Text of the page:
In the present case, the letter of December 28,1956 had the tenor of finality. After disposing of petitioner's claim of prescription, it required him to pay not later than January 19, 1957. This insistence on payment indicated unequivocally a denial of the plea for cancellation of the assessment (Republic v. Lim Tian Teng Sons & Co., Inc., L-21731, March 31, 1966). Thus when respondent subsequently wrote to petitioner again on March 25, 1958, he was already threatening to employ summary methods of collection, as in fact he did later on. Respondent's letter of December 5, 1958 was not a decision on a disputed assessment but referred merely to the manner of its collection, that is, by distraint and levy, as to which the question of prescription is not at all relevant.

Petitioner says there is no proof as to when he received the letter-decision of December 28, 1956. But it cannot be denied that he did receive it. While in his memorandum he raises a doubt on the point, in his brief he impliedly admits such receipt by alleging that he chose to ignore said letter and "to treat it as an innocuous demand." At any rate, on March 25, 1958 petitioner personally received respondent's letter of the same date, making reference to the demand for payment contained in the letter of December 28, 1956. Consequently, even if only the receipt of the second letter be considered as notice of the decision, the petition for review filed in the Court of Tax Appeals on December 8, 1958 was still out of time.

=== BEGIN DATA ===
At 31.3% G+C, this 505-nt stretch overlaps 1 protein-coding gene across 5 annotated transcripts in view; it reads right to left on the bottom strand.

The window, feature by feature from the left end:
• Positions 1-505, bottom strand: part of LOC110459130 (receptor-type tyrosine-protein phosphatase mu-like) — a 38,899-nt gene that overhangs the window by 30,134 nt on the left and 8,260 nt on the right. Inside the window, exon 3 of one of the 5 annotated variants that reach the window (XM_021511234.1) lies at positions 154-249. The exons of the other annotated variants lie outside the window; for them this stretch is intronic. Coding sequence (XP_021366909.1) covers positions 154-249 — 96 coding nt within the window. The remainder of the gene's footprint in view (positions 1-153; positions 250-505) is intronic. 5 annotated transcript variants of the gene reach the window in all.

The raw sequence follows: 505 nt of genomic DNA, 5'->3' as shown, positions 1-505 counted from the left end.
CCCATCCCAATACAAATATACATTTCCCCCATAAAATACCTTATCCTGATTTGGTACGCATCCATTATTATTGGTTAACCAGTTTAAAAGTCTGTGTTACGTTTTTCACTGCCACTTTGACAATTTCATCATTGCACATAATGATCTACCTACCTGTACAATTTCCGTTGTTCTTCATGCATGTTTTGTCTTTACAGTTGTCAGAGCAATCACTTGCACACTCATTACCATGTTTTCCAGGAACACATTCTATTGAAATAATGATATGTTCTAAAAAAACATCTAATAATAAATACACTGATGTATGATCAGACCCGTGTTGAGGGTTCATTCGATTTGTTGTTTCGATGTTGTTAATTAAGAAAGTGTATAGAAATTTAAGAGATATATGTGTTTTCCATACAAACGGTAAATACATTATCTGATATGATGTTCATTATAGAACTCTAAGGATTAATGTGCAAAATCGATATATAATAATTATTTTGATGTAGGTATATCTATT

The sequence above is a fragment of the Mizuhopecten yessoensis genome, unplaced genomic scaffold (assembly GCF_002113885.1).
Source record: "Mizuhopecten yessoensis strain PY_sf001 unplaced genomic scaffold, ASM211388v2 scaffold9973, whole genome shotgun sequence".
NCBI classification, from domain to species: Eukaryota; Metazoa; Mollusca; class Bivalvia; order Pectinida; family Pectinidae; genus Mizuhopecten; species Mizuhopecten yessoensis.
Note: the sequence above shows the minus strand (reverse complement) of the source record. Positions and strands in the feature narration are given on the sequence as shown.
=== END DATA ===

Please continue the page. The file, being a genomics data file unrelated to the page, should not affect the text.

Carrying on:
Finally, since petitioner insists that he is not appealing from the decision of December 28, 1956, the same has become final and unappealable (Uy Ham v. Republic, L-13809, October 20, 1959; Republic v. Del Rosario, L-10460, March 11, 1959; Republic v. Manila Port Service, L-18028, November 27, 1964) and the matter resolved therein, that is, whether or not the deficiency assessments against him were barred by prescription, could no longer be reopened through the expedient of an appeal from the denial of petitioner's request for cancellation of the warrant of distraint and levy.

The decision of the Court of Tax Appeals is affirmed, with costs against petitioner.

Concepcion, C.J., Reyes, JBL, Barrera, Dizon, Bengzon, Zaldivar, Sanchez, and Ruiz Castro, JJ., concur.
Regala, J., no part.



[1] SEC. 332. Exceptions as to period of limitation of assessment and collection of taxes. - (a) In the case of a false or fraudulent return with intent to evade tax or of a failure to file a return, the tax may be assessed, or a proceeding in court for the collection of such tax may be begun without assessment, at any time within ten years after the discovery of the falsity, fraud, or omission." (Underscoring supplied.)